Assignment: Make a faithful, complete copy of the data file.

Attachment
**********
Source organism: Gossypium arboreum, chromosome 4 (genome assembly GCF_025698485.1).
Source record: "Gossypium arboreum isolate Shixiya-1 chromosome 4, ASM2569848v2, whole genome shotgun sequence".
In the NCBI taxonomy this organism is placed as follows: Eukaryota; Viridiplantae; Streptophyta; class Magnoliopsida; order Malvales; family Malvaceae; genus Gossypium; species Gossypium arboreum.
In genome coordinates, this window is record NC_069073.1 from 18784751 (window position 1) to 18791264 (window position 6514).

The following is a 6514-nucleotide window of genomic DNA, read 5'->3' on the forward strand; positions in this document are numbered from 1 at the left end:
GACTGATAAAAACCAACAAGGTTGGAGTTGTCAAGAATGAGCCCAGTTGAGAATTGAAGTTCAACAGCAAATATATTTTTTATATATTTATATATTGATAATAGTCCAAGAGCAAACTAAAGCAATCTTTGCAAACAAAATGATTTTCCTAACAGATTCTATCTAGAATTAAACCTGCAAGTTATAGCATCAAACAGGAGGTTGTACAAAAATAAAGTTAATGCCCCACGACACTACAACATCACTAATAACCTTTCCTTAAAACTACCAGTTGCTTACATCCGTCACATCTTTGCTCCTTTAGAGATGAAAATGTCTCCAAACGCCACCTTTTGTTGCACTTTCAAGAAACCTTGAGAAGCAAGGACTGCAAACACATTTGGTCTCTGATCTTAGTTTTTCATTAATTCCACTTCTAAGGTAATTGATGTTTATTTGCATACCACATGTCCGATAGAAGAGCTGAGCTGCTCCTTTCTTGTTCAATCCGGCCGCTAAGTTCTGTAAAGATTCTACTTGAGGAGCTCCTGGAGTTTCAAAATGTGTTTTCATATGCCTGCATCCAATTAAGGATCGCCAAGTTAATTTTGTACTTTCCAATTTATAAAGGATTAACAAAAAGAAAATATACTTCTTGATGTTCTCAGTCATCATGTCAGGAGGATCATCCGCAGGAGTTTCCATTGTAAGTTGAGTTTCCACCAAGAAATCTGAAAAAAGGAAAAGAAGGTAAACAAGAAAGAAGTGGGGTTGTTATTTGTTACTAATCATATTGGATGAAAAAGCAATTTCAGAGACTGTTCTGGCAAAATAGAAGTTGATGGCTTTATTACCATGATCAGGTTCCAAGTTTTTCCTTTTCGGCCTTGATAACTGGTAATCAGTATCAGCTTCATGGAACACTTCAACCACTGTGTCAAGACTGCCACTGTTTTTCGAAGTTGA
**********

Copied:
Source organism: Gossypium arboreum, chromosome 4 (genome assembly GCF_025698485.1).
Source record: "Gossypium arboreum isolate Shixiya-1 chromosome 4, ASM2569848v2, whole genome shotgun sequence".
In the NCBI taxonomy this organism is placed as follows: Eukaryota; Viridiplantae; Streptophyta; class Magnoliopsida; order Malvales; family Malvaceae; genus Gossypium; species Gossypium arboreum.
In genome coordinates, this window is record NC_069073.1 from 18784751 (window position 1) to 18791264 (window position 6514).

The following is a 6514-nucleotide window of genomic DNA, read 5'->3' on the forward strand; positions in this document are numbered from 1 at the left end:
GACTGATAAAAACCAACAAGGTTGGAGTTGTCAAGAATGAGCCCAGTTGAGAATTGAAGTTCAACAGCAAATATATTTTTTATATATTTATATATTGATAATAGTCCAAGAGCAAACTAAAGCAATCTTTGCAAACAAAATGATTTTCCTAACAGATTCTATCTAGAATTAAACCTGCAAGTTATAGCATCAAACAGGAGGTTGTACAAAAATAAAGTTAATGCCCCACGACACTACAACATCACTAATAACCTTTCCTTAAAACTACCAGTTGCTTACATCCGTCACATCTTTGCTCCTTTAGAGATGAAAATGTCTCCAAACGCCACCTTTTGTTGCACTTTCAAGAAACCTTGAGAAGCAAGGACTGCAAACACATTTGGTCTCTGATCTTAGTTTTTCATTAATTCCACTTCTAAGGTAATTGATGTTTATTTGCATACCACATGTCCGATAGAAGAGCTGAGCTGCTCCTTTCTTGTTCAATCCGGCCGCTAAGTTCTGTAAAGATTCTACTTGAGGAGCTCCTGGAGTTTCAAAATGTGTTTTCATATGCCTGCATCCAATTAAGGATCGCCAAGTTAATTTTGTACTTTCCAATTTATAAAGGATTAACAAAAAGAAAATATACTTCTTGATGTTCTCAGTCATCATGTCAGGAGGATCATCCGCAGGAGTTTCCATTGTAAGTTGAGTTTCCACCAAGAAATCTGAAAAAAGGAAAAGAAGGTAAACAAGAAAGAAGTGGGGTTGTTATTTGTTACTAATCATATTGGATGAAAAAGCAATTTCAGAGACTGTTCTGGCAAAATAGAAGTTGATGGCTTTATTACCATGATCAGGTTCCAAGTTTTTCCTTTTCGGCCTTGATAACTGGTAATCAGTATCAGCTTCATGGAACACTTCAACCACTGTGTCAAGACTGCCACTGTTTTTCGAAGTTGA